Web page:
New Trier revisits technology, donation and naming-rights policies
Cell phones are increasingly becoming a part of school life.
Updated: July 2, 2012 8:52AM
Recognizing the practical effects of changes in the economy and electronics, the New Trier Township High School Board plans to update its donation and technology policies.
District officials propose doing away with a separate policy for cellular phone use. The district currently has different rules for cellphone use at the Winnetka and Northfield campuses.
At Northfield, which is an all-freshmen campus, the policy requires students keep their “electronic communication devices” turned off and kept out of sight, such as in a purse or locker, during the school day.
“Two years ago, we started allowing the students at the Winnetka campus to have their phones on to text or access the Internet,” but not during class, said Timothy Dohrer, principal of the Winnetka campus. “With (students using) iPads and laptops, it just didn’t make sense to prohibit cellphones.”
As part of its review, the board policy committee determined that because cellular phones now incorporate video, calculators and other functions, their use should be covered under the general technology policy, New Trier Superintendent Linda Yonke said.
Cellular phone regulations will be the same at both campuses. Students can keep their phones with them. They are not allowed to use them for any purpose during class, without the permission of the teacher. Outside the classroom, they may use them to text, take pictures or access the Internet, but talking on a cellphone will be allowed only in the school lobby.
The revisions proposed for the technology policy include the statement: “Using technology and accessing the district’s network and Internet service are privileges, not rights,” which would be identical to wording in the policy governing the schools’ staff’s use of technology.
Students are prohibited from accessing, submitting, posting, publishing or creating “any defamatory, inaccurate, abusive, profane, sexually oriented, threatening, racially (or) religiously offensive, harassing, illegal or other material” that would be “unsuitable in the educational setting or unrelated to the district’s educational program.”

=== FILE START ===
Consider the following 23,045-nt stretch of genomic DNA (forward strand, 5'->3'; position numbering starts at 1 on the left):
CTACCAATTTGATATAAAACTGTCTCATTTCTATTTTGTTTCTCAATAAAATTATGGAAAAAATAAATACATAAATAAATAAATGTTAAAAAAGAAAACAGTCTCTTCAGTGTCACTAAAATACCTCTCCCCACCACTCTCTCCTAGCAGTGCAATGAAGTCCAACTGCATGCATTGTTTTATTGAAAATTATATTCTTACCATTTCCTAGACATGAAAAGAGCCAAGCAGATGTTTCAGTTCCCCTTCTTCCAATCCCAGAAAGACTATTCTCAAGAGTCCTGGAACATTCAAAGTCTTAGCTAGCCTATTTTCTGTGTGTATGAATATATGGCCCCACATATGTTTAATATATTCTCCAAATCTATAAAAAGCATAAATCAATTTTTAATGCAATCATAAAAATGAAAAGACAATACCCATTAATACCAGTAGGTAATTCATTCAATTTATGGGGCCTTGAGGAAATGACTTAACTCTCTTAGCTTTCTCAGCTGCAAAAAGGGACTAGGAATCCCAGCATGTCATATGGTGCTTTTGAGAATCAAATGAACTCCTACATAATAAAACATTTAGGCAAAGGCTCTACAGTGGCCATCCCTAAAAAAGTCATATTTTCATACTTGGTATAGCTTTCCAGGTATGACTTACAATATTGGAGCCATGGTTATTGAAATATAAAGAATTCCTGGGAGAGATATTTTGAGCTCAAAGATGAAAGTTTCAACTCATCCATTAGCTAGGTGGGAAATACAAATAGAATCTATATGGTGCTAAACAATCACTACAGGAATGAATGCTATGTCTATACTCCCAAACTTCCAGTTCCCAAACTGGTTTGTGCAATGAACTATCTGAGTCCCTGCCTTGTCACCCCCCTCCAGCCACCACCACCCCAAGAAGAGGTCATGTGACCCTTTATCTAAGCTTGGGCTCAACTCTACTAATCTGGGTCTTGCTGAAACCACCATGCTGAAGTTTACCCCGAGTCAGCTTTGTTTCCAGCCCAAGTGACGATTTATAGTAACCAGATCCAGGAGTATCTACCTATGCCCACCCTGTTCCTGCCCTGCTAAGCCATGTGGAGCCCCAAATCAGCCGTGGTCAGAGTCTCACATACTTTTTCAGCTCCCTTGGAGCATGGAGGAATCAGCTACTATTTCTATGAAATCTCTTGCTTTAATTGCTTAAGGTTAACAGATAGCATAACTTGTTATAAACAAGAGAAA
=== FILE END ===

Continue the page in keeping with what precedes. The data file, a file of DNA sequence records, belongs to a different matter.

A more detailed list of the district’s “acceptable use” regulations is included in the student guidebook.
The regulations would apply to students’ and staff’s use not only of district-owned equipment, but also to their personal computing and communication devices, “including but not limited to cell phones, smart phones, tablets and laptops.”
District officials also are interested in expanding the rules for donations and naming opportunities.
The district currently allows programs and facilities to be named only for employees “who ha(ve) made a significant contribution to New Trier.”
The revised policy would allow facilities to be named after benefactors who contribute at least 50 percent of the project’s cost, as well as for individuals who have demonstrated meritorious service over a period of years. Anyone who has a “direct, substantial and active association with the district” could be eligible.
New Trier officials said in researching how other high schools and colleges handled sponsorships, donations and naming rights, they found a wide range, from schools that allowed no facilities to be named after donors to those that allow corporate logos and marketing on cafeteria trays, lockers and structural beams as a means of generating revenue.
Harvard University offers naming rights for bathroom stalls, said School Board member Peter Fischer. “These are prestigious schools with a long tradition doing much more than what we are considering.”
The revised policy would restate the goal that donations or advertising “never” influence instruction or the selection of vendors and products, nor appear to be a conflict of interest or an “endorsement of that company or donor’s beliefs.”
Teachers would not be discouraged from discussing a “company’s labor practices in China,” if it donated to the high school, Yonke said.
“We by no means want New Trier to be for sale,” Fisher said.
Board member F. Malcolm Harris wanted a clearer guideline on what size donation would merit naming recognition. Other board members said the policy was written to allow flexibility.
“If you are going to donate at least 50 percent of a large capital project, the board would consider naming the facility after an individual or corporation,” Fischer said.
“We are not going to do this for every room renovation,” Dolinko said. The terms in the policy “are not criteria that if met gets anybody anything automatically.”
The policy changes had their first reading at Monday’s School Board meeting. Voting on the revisions would take place at a future meeting.